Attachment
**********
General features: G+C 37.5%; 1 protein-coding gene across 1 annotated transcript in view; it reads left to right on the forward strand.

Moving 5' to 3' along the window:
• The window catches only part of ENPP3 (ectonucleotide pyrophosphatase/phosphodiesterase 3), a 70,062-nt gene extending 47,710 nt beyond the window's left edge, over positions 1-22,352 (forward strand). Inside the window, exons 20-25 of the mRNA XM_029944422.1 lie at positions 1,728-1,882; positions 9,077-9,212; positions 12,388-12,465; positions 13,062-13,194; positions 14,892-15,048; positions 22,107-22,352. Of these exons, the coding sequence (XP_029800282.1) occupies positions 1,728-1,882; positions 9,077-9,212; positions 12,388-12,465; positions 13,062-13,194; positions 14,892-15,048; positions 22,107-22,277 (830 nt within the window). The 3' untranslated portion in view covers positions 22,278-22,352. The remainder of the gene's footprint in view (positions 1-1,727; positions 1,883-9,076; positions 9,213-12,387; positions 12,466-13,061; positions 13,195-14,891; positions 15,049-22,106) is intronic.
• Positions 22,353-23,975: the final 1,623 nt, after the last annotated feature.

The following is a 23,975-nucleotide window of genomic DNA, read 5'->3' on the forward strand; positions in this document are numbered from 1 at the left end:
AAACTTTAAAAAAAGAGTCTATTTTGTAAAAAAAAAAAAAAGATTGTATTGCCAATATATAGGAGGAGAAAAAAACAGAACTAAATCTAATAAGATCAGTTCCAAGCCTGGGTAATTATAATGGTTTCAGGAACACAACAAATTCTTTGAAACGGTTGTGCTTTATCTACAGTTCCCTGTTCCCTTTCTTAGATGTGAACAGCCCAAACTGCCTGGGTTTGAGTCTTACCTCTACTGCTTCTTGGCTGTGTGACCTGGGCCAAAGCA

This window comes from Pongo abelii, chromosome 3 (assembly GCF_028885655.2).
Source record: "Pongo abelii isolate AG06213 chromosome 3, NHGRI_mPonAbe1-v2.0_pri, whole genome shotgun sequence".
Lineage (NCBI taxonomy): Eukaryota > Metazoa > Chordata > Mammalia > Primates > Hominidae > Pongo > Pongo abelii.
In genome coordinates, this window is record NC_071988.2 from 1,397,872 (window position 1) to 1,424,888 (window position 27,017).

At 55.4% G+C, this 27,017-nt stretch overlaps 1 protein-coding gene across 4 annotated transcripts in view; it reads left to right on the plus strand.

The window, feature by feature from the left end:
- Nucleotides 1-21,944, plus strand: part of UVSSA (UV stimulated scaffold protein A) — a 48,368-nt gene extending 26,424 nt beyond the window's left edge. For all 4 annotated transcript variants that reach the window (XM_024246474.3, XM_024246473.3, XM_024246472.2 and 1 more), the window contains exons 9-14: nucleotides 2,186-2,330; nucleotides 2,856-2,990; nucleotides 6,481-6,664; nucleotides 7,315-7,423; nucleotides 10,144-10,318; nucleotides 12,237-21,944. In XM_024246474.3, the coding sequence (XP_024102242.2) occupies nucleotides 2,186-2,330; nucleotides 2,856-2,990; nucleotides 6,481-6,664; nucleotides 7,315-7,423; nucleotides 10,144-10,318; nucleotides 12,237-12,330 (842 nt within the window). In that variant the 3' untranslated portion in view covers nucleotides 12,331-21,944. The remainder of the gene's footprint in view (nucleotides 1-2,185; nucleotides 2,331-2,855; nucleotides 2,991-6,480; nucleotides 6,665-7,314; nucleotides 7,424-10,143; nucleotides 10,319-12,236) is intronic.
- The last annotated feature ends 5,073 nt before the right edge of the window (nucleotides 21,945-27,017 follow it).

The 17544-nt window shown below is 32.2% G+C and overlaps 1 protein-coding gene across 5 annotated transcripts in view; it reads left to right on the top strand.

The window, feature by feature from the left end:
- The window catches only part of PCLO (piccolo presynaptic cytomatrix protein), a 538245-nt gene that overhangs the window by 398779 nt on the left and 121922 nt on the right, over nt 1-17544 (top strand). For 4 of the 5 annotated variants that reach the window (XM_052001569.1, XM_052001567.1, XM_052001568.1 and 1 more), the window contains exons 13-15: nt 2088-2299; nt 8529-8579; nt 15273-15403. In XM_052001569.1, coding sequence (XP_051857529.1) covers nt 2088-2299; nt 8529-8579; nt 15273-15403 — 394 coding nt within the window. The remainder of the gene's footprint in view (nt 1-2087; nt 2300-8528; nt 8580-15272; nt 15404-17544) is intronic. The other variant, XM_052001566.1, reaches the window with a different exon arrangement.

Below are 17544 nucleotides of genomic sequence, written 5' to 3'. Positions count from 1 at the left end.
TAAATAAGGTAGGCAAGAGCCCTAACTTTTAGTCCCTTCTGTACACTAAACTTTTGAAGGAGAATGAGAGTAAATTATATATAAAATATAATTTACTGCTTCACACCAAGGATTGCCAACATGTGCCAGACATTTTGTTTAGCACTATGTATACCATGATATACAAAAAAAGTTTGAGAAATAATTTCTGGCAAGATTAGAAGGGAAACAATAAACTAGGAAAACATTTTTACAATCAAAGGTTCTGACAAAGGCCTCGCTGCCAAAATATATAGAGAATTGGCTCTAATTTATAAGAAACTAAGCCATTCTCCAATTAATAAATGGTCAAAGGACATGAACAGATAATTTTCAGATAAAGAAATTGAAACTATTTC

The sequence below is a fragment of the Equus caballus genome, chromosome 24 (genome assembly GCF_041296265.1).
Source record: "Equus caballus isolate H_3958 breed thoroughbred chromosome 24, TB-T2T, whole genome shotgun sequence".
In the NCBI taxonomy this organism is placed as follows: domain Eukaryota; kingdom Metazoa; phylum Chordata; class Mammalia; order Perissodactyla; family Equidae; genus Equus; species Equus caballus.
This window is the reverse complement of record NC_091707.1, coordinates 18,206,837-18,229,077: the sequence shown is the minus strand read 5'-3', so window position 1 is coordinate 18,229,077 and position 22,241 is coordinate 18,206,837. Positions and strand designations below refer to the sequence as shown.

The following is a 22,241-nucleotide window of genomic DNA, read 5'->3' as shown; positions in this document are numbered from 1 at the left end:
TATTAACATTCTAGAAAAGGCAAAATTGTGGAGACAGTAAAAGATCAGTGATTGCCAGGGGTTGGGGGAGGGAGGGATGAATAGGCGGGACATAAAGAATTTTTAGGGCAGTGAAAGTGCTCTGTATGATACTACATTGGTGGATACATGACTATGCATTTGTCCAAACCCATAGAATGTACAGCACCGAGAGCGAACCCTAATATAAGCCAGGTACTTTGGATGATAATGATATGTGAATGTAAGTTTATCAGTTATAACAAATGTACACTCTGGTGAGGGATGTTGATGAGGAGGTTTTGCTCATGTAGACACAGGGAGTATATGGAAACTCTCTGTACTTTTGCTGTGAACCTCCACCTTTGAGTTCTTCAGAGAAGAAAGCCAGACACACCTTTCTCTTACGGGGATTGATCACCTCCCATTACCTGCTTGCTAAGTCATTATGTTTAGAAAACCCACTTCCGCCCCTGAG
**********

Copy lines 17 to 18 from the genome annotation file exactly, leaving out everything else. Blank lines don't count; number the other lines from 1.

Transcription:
- The window catches only part of PCLO (piccolo presynaptic cytomatrix protein), a 538245-nt gene that overhangs the window by 398779 nt on the left and 121922 nt on the right, over nt 1-17544 (top strand). For 4 of the 5 annotated variants that reach the window (XM_052001569.1, XM_052001567.1, XM_052001568.1 and 1 more), the window contains exons 13-15: nt 2088-2299; nt 8529-8579; nt 15273-15403. In XM_052001569.1, coding sequence (XP_051857529.1) covers nt 2088-2299; nt 8529-8579; nt 15273-15403 — 394 coding nt within the window. The remainder of the gene's footprint in view (nt 1-2087; nt 2300-8528; nt 8580-15272; nt 15404-17544) is intronic. The other variant, XM_052001566.1, reaches the window with a different exon arrangement.

Below are 17544 nucleotides of genomic sequence, written 5' to 3'. Positions count from 1 at the left end.